Why I’m Hiking the PCT in 2020
The first question that every aspiring thru-hiker gets (usually after an uncomfortable pause) is, “Why?” So, here it is—my why.
To Learn to Let Others Help
I like to think I’m good at giving help, but I know I’m really bad at taking it. It’s been said that no one hikes the PCT alone. I know I will fail if I don’t ask for and accept help along the way. A successful thru-hike will mean that I’ve learned a lot about relating to others. Also, I’m a lot nicer to myself on trail than in “real life.” I’m going to find a way to bring that self-compassion off trail, too.
To Build a Door so Opportunity Can Knock
I have no idea what post-trail life will bring, but I’m excited to find out. I’m stepping away from a career I started dreaming about when I was 12, just so I can walk from Mexico to Canada. I have no preconceived notions of what comes next. I’m grateful for the time to think it through.
Seriously, have you seen these three ridiculously beautiful states I’m about to walk through? John Muir was definitely on to something when said “of all the upness accessible to mortals, there is no upness comparable to the mountains.”
This seems really simple, but for me, it’s the most compelling reason to hike. For a long time, an adventure of this magnitude was only for people that met some definition of badassery I couldn’t conceive of assigning to myself. It was only two years ago while I was decorating Christmas cookies that I began to ask, “Why not me?” And now here I am, ready to take those six million steps to Canada.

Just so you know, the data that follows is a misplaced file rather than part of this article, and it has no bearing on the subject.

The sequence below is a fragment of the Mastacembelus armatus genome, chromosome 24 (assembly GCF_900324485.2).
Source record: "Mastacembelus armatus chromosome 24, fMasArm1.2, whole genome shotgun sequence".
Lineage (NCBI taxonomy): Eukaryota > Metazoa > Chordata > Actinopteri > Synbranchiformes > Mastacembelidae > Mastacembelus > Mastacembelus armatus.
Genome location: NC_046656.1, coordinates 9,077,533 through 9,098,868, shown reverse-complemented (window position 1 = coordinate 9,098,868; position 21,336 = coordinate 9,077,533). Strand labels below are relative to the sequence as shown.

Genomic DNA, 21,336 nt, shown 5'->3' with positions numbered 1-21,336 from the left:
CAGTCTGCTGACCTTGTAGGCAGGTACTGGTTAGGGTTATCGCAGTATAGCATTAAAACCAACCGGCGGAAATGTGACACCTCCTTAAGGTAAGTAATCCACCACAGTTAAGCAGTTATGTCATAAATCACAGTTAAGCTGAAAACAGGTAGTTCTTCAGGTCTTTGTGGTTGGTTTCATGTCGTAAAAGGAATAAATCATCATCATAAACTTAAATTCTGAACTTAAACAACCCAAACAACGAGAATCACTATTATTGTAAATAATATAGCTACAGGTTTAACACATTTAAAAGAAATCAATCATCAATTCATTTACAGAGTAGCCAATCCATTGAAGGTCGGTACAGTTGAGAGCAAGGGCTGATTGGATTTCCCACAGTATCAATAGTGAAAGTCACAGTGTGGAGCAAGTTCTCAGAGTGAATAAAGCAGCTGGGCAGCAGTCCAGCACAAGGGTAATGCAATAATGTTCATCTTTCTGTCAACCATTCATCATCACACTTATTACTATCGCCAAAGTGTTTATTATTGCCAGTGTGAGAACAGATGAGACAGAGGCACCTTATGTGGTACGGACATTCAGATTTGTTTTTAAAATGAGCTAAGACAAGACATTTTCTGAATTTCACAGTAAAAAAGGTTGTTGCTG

It’s not the Appalachian Trail
Sorry, AT-ers, but you can keep your rocks, ticks, humidity, and creepy shelters haunted by the Blair Witch. (I’m including this mainly to laugh at future me when she someday announces her intent to thru-hike the AT.)
Thanks for coming along on this long walk with me! I’d love to hear your thoughts on my “why,” my gear list, or anything else about my upcoming hike.
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